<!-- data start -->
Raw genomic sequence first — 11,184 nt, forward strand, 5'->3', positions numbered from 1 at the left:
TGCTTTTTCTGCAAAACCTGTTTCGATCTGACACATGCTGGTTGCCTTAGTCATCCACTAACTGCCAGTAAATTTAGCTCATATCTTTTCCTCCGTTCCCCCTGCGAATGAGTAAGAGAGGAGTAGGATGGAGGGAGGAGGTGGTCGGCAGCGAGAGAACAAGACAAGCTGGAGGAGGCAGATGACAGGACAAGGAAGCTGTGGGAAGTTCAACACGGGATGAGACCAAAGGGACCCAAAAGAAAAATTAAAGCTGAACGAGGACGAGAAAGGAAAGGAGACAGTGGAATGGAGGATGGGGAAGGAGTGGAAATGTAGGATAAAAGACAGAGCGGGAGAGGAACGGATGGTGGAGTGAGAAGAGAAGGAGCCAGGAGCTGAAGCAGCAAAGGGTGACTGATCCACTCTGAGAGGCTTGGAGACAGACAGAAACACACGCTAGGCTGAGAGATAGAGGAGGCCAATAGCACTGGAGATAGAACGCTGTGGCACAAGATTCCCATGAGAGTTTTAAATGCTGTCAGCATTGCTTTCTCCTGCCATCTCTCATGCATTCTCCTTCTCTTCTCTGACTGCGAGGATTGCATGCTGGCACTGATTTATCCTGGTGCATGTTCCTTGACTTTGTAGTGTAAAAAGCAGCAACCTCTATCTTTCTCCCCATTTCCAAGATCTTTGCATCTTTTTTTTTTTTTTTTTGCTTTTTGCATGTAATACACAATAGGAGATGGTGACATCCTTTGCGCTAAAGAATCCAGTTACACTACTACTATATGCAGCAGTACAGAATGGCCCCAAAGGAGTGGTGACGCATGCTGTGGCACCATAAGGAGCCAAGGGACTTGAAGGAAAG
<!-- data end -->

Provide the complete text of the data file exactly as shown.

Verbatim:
Raw genomic sequence first — 11,184 nt, forward strand, 5'->3', positions numbered from 1 at the left:
TGCTTTTTCTGCAAAACCTGTTTCGATCTGACACATGCTGGTTGCCTTAGTCATCCACTAACTGCCAGTAAATTTAGCTCATATCTTTTCCTCCGTTCCCCCTGCGAATGAGTAAGAGAGGAGTAGGATGGAGGGAGGAGGTGGTCGGCAGCGAGAGAACAAGACAAGCTGGAGGAGGCAGATGACAGGACAAGGAAGCTGTGGGAAGTTCAACACGGGATGAGACCAAAGGGACCCAAAAGAAAAATTAAAGCTGAACGAGGACGAGAAAGGAAAGGAGACAGTGGAATGGAGGATGGGGAAGGAGTGGAAATGTAGGATAAAAGACAGAGCGGGAGAGGAACGGATGGTGGAGTGAGAAGAGAAGGAGCCAGGAGCTGAAGCAGCAAAGGGTGACTGATCCACTCTGAGAGGCTTGGAGACAGACAGAAACACACGCTAGGCTGAGAGATAGAGGAGGCCAATAGCACTGGAGATAGAACGCTGTGGCACAAGATTCCCATGAGAGTTTTAAATGCTGTCAGCATTGCTTTCTCCTGCCATCTCTCATGCATTCTCCTTCTCTTCTCTGACTGCGAGGATTGCATGCTGGCACTGATTTATCCTGGTGCATGTTCCTTGACTTTGTAGTGTAAAAAGCAGCAACCTCTATCTTTCTCCCCATTTCCAAGATCTTTGCATCTTTTTTTTTTTTTTTTTGCTTTTTGCATGTAATACACAATAGGAGATGGTGACATCCTTTGCGCTAAAGAATCCAGTTACACTACTACTATATGCAGCAGTACAGAATGGCCCCAAAGGAGTGGTGACGCATGCTGTGGCACCATAAGGAGCCAAGGGACTTGAAGGAAAG